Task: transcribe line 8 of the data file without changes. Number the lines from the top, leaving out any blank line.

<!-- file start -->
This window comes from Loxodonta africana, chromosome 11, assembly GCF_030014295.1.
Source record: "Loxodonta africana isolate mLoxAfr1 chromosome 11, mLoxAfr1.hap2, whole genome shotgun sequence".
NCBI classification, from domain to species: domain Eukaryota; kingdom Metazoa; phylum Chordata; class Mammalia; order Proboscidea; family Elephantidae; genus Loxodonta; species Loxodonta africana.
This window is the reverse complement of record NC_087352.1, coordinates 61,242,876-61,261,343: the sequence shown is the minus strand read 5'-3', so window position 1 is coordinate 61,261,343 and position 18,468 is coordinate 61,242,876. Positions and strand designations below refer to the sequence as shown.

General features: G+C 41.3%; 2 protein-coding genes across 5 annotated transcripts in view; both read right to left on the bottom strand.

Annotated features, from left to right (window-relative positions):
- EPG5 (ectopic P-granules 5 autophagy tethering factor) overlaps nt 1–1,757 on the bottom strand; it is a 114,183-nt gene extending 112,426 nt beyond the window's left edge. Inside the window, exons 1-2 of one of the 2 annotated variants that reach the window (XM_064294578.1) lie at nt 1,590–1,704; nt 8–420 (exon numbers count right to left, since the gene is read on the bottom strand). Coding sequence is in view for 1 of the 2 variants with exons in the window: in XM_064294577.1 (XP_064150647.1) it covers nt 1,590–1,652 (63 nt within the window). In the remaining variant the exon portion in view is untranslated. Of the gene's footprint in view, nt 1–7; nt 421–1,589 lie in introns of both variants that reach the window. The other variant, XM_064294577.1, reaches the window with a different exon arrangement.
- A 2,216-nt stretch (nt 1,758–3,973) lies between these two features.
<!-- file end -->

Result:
- A 2,216-nt stretch (nt 1,758–3,973) lies between these two features.